Today as soon as I got up, I couldn't wait to make some of this orchid dan cong. 2 grams in gaiwan and boiling water for the first try. It's full of dan cong flavor and lacking the orchid aroma I remember at the store. I then tried it the 2nd time with 2 grams in a duan ni yixing pot with lobster eye water. The flavor is more intense, that orchid fragrance I remember is all over my mouth, which last for 3 brews, liquid is a little sweet and become more so from the 3rd brew and on. I had a 3rd try with 3 grams in a duan ni pot and crab eye this time. The orchid fragrance is the best at this temperature with more leaves shorter infusions. There is also a cool tingling sensation on top of the mouth. I really like this tea, except I notice a salty after taste in the mouth. I don't know if this is what I had or my body is acting up. I don't assume it's the tea after taste at this point. Best is to try it again in a couple of days.

Wednesday, December 06, 2006

Drink your tea the right way

We often talk about tea in terms of its technicalities, the types there are, how it's grown, how it's processed, how to brew a good cuppa and so on. However tea drinking has been a way to pursuit spiritual growth aside of physical and spiritual health for thousands years. In the US and spreading back wards to the east are hypes of health benefit with scientific proofs along with products printed with TEA on cans bottles containing very little tea benefits. Are we regressing here? It has long been documented the benefit of camellia Sinensis thousands years ago plus its effects and side effects.

As long as I remember, my parents taught me not to drink tea brewed for a long time, especially tea left in a pot over night. I also read various articles in Chinese which talked about acid in tea become oxidized when left in open air for hours. Like anything become oxidized, it's no longer healthy for your body, or even intoxicates your cells. The harmful effects of left over tea are hardly brought up by scientists of the west. Iced tea, bottled tea, instant tea, powder tea mixtures that are made to meet the demand of today's fast pace, easy to prepared consumer mentality. They are still advertised as cancer preventitives. Made belief media hypes are really not educating our consumers with correct information. Anything spells T E A is not automatically healthy for your body.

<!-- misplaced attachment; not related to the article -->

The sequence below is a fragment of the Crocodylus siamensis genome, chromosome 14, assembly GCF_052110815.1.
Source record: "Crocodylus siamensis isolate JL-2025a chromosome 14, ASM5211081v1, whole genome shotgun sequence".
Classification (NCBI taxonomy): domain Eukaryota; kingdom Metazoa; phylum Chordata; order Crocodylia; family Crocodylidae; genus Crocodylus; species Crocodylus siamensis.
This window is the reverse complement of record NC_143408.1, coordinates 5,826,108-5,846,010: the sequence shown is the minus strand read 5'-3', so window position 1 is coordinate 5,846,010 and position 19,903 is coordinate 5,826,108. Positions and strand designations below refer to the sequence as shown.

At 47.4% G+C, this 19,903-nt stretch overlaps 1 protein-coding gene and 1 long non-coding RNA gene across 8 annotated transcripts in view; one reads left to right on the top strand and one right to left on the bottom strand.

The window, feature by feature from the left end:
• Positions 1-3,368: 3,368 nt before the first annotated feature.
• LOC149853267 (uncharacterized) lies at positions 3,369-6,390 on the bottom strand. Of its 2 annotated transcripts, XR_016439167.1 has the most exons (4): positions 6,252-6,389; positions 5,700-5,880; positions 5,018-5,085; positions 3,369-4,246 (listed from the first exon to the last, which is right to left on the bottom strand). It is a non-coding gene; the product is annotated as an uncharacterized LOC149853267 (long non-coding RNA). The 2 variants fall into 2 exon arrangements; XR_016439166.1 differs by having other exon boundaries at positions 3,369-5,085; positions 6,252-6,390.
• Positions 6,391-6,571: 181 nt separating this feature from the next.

My mother also taught me never take medication or vitamins with tea. It's a common knowledge among Chinese that only warm water is suitable for taking medication, unlike western medicines recommend water or juice. It's logical that you want to limit chemical reactions of medicine and liquid to take with. PH in anything other than clean water can alter the property of medicine. I try not to drink tea 1 to 2 hours before and after taking medications, which is recommended by many Chinese herbal doctors.

If you were already a tea drinker, you might as well drink it the right way to FULLY benefit from it.

Sunday, December 03, 2006

Prune blossom on paper

It's much easier to paint on paper versus on canvas. One of the reasons why I am mesmerized by ink painting on silk and paper. Paper and silk are absorbent compare to a gesso coated canvas, the color on paper is more natural and smooth, brush strokes are smoother as well. Some how it looks nicer, the only down side is the durability of the paper. Unless I become famous that my paintings are going be sought after hundreds years later, durability is probably not my first concern. This prune blossom painting can be addictive too, just like tea!

Saturday, December 02, 2006

2006 You Le wild bing by Six famous tea mountains

Ok, I can't help it. I sneak previewed the You Le wild cake. Its flavor is unlike other wild raw pu I had. Taste like lightly roasted dried papaya, sweet roasty and melon like fruity flavor. Interesting combination. Clean mouth feel, melon sweet after taste. It takes longer steeping to reveal the flavor, even the first couple brews take 20s steeping. There is a hint of minty cool feeling in back of mouth. Unusual combination!